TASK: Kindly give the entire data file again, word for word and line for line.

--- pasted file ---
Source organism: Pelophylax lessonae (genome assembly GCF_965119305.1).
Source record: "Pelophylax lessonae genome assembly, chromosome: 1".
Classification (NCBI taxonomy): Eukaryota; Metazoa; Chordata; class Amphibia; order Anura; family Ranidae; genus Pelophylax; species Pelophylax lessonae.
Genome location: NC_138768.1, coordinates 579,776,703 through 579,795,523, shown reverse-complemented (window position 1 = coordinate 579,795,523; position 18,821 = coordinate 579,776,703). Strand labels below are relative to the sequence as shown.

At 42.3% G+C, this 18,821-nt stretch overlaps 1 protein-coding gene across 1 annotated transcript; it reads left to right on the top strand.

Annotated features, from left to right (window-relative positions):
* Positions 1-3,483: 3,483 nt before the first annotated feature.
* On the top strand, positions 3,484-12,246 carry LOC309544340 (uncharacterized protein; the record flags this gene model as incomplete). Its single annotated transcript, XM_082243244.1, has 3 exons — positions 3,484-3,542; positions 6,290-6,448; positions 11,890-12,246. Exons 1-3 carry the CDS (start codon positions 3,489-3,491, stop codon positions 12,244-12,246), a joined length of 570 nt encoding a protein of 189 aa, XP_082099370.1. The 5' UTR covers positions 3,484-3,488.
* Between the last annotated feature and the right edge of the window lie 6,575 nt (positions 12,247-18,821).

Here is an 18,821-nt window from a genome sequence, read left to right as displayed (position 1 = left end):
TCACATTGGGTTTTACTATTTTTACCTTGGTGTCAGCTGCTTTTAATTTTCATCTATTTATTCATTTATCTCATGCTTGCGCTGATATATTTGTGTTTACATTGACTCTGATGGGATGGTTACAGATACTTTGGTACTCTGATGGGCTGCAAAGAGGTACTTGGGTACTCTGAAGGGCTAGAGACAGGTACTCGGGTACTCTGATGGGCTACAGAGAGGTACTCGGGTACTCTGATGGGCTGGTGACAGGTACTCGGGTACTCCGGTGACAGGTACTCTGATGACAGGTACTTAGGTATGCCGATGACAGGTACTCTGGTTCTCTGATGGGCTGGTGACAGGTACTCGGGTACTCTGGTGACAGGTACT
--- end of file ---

Source organism: Pelophylax lessonae (genome assembly GCF_965119305.1).
Source record: "Pelophylax lessonae genome assembly, chromosome: 1".
Classification (NCBI taxonomy): Eukaryota; Metazoa; Chordata; class Amphibia; order Anura; family Ranidae; genus Pelophylax; species Pelophylax lessonae.
Genome location: NC_138768.1, coordinates 579,776,703 through 579,795,523, shown reverse-complemented (window position 1 = coordinate 579,795,523; position 18,821 = coordinate 579,776,703). Strand labels below are relative to the sequence as shown.

At 42.3% G+C, this 18,821-nt stretch overlaps 1 protein-coding gene across 1 annotated transcript; it reads left to right on the top strand.

Annotated features, from left to right (window-relative positions):
* Positions 1-3,483: 3,483 nt before the first annotated feature.
* On the top strand, positions 3,484-12,246 carry LOC309544340 (uncharacterized protein; the record flags this gene model as incomplete). Its single annotated transcript, XM_082243244.1, has 3 exons — positions 3,484-3,542; positions 6,290-6,448; positions 11,890-12,246. Exons 1-3 carry the CDS (start codon positions 3,489-3,491, stop codon positions 12,244-12,246), a joined length of 570 nt encoding a protein of 189 aa, XP_082099370.1. The 5' UTR covers positions 3,484-3,488.
* Between the last annotated feature and the right edge of the window lie 6,575 nt (positions 12,247-18,821).

Here is an 18,821-nt window from a genome sequence, read left to right as displayed (position 1 = left end):
TCACATTGGGTTTTACTATTTTTACCTTGGTGTCAGCTGCTTTTAATTTTCATCTATTTATTCATTTATCTCATGCTTGCGCTGATATATTTGTGTTTACATTGACTCTGATGGGATGGTTACAGATACTTTGGTACTCTGATGGGCTGCAAAGAGGTACTTGGGTACTCTGAAGGGCTAGAGACAGGTACTCGGGTACTCTGATGGGCTACAGAGAGGTACTCGGGTACTCTGATGGGCTGGTGACAGGTACTCGGGTACTCCGGTGACAGGTACTCTGATGACAGGTACTTAGGTATGCCGATGACAGGTACTCTGGTTCTCTGATGGGCTGGTGACAGGTACTCGGGTACTCTGGTGACAGGTACT